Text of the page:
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Charles Charles is online now
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Hope you are luckier than i was in hiring employees. Now if you were to hire a big crew it might be worth the hassle. But one or 2 employees most likley will be a pain in the ass to deal with. One thing I found is that when they don't show up for work or want time off. You are left to deal with all that business alone until you find a replacement or they come back. Looks to me if you are working 7 days a week your business has gotten out of control and it might be a good idea to cut back on your work load. Most of us have followed this pattern. And most of us have found it difficult to get good dependable, intelligent, employees. But if you are determined to do it go ahead. Guess you will find out if it is worth it to you. Just like some of us did. Just buy you a mega phone so your employees can hear you yelling at them over the equipment noise lol. Increase your liability insurance and get them workmans comp
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  #8  
Old 05-30-2000, 01:50 PM
GrassMaster GrassMaster is offline
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Join Date: Dec 1999
Location: Columbus, JawJa of the great U.S.A.
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Hello Everybody:<p>Just a few of my thoughts!<p>1. Make sure they are 18 or older.<br>2. Make sure they have a good driving record.<br>3. Make sure they have transportation.<br>4. Make sure they are not Rocket Scientist.<p>If you have enough work for 3 employees hire at lest 4 min. or 5, Why? They have to take off when they have to break wind, they layout when their tummy hurts, girl friend mad & so forth. Oh yes, don't forget they got to go get insurance on their car. LOL<p>Between all the time off & laying out you will not be forking out but around 3 salaries anyway. <p>Hey, you get in bind on hours, everybody likes to take off early on Friday. Also other days of the week too! That's why they work for us.<p>Don't hire rocket scientist or go getters. The know it alls never last & the go getters are wanting to learn the trade & try to put you out of business. I loved my competition myself, because they kept me in business.<p>If you have to raise your voice at them, find someone else to do your job. If you worked for someone that Yelled & Cursed don't worry about it, because the Big man up stairs will sort them out when the time comes.<p>Yes, I got upset with my employees & I dealt with it. Not by yelling or cursing them. They act up with me I would take them in a heart beat to trim bushes, pull weeds & do initial clean ups.<p>There is always the way to discipline them that always worked for me, when you catch them doing something wrong & you tell them about it. <p>Make sure you later ask them as many times as possiblle & say or ask others in front of them,&quot; Hey Robert did you get the tools out of the backyard?&quot; No matter what it was related too or what they are doing at the time. Even if 6 months later.<p>I found out that the first employee was most important! I went that extra yard for my first one. People can say what they want but pay isn't most important issue. It's how they are treated! The first one will work the second one, when your not around & will be the person that runs your first crew. This employee is very valuable.<p>No one man is a success by himself it takes plenty others along the way to make him successful, I don't care who it is!<p>----------<br>GrassMaster - Home: www.lawnservicing.com<br>My Start Up Page www.lawnservicing.com/startup/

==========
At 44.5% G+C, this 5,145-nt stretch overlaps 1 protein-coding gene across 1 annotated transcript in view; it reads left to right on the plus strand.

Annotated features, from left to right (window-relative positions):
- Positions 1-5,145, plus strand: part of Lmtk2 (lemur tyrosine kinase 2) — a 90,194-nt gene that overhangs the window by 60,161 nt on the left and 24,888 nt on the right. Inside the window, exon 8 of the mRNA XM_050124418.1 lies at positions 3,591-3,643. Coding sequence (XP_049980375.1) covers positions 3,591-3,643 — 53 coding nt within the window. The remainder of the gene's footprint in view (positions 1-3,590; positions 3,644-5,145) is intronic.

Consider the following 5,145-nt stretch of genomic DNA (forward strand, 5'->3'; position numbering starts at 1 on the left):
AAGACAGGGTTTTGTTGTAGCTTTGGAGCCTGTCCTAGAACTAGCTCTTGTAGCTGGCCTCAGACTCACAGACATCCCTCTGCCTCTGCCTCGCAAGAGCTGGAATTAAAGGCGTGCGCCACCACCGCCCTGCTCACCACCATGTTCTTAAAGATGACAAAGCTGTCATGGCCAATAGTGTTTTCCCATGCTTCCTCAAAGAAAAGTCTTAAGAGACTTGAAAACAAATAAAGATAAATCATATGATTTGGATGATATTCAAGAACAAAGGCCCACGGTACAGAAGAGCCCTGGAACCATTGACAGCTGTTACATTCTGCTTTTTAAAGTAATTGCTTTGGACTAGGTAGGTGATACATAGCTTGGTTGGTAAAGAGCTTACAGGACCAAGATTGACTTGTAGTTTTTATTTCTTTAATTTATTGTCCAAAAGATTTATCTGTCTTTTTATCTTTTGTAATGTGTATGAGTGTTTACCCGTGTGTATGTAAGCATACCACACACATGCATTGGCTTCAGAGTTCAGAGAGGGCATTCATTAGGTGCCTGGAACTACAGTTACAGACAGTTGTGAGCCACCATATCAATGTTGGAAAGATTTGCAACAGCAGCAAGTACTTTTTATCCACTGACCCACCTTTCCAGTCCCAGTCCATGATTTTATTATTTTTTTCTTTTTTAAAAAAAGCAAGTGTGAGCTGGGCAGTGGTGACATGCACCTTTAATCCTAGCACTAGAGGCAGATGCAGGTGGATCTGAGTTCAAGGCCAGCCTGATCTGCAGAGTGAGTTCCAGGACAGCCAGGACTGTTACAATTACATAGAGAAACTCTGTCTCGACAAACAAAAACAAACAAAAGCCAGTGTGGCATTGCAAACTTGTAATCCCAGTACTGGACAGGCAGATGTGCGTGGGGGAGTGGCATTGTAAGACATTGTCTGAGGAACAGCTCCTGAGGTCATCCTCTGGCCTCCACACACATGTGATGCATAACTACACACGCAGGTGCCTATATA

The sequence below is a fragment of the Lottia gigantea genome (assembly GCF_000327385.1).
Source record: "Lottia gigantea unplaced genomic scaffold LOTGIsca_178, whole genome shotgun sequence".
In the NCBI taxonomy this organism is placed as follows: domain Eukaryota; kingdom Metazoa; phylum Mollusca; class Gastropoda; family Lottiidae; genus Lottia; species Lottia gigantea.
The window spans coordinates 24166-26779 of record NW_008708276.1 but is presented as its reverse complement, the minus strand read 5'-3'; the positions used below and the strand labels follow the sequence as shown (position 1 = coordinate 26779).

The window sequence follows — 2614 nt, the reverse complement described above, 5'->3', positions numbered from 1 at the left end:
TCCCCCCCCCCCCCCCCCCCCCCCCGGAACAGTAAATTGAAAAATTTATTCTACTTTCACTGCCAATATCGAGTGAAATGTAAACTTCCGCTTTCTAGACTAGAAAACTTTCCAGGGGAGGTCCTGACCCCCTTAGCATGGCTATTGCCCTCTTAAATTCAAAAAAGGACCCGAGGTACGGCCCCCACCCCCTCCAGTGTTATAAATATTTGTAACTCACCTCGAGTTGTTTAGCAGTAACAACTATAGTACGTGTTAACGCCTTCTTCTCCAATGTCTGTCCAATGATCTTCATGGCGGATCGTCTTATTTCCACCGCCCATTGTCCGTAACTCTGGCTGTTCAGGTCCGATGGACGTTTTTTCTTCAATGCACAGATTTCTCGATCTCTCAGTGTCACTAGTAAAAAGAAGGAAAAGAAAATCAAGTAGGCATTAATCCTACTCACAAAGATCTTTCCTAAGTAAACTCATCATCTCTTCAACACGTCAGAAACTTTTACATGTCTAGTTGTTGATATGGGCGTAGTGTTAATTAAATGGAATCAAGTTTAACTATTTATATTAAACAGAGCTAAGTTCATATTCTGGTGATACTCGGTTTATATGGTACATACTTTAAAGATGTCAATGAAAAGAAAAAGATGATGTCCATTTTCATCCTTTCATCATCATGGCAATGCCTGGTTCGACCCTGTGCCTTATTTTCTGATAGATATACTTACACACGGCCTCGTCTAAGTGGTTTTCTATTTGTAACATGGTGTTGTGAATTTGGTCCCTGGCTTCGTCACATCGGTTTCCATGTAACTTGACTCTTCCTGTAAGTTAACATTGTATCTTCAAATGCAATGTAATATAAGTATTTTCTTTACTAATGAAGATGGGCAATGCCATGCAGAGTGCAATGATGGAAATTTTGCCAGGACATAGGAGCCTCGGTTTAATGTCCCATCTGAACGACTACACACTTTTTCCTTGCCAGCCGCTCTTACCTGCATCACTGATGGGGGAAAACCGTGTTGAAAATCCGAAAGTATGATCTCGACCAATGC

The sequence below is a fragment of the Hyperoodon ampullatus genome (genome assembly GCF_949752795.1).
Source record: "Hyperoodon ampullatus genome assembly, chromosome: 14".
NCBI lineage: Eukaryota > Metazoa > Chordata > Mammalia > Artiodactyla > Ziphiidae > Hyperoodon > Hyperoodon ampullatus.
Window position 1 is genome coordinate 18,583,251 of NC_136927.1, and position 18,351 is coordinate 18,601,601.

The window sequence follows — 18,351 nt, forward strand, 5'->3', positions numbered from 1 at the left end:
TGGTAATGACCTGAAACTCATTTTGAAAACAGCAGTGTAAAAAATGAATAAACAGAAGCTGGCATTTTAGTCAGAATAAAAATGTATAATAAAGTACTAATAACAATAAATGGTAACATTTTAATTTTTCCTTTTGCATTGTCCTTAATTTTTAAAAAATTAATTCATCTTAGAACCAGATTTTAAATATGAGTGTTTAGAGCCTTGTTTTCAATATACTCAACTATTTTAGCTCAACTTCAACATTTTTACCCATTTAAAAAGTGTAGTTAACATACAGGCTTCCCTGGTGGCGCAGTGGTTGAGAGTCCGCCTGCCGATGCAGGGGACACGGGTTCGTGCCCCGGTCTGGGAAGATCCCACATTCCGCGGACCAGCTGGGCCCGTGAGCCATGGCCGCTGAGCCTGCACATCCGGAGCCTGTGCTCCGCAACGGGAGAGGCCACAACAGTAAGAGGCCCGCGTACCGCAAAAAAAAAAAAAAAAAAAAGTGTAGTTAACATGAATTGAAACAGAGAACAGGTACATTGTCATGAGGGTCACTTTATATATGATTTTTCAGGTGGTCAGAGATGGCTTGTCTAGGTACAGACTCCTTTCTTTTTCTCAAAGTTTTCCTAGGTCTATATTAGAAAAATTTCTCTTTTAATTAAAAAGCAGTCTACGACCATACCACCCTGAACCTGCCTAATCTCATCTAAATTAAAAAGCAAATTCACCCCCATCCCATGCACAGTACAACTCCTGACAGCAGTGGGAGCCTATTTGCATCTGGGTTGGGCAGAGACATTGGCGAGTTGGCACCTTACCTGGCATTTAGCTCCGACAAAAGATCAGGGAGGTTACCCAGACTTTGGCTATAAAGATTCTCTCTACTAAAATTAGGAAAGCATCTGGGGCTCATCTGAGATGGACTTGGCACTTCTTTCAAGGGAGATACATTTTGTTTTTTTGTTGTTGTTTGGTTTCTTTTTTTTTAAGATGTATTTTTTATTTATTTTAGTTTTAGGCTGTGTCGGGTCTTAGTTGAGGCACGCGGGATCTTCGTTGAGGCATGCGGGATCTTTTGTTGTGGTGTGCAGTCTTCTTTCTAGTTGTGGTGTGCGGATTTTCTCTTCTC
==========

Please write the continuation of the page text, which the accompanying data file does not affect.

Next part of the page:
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  #9  
Old 05-30-2000, 03:13 PM
Nilsson Associates Nilsson Associates is offline
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Join Date: Dec 1999
Location: Connecticut
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Just do it, working by yourself limits your income to probably under $75,000 and all that does it keeps the lights on.<p>A-1
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  #10  
Old 05-30-2000, 08:53 PM
bdemir bdemir is offline
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Join Date: Dec 1999
Location: metro detroit michigan (motor city)
Posts: 610
Grassmaster,<p>that is some good advice and you are right. I can tell you have much experience with employees and their dealings. I am going to use some of that advice for sure thanks for the help.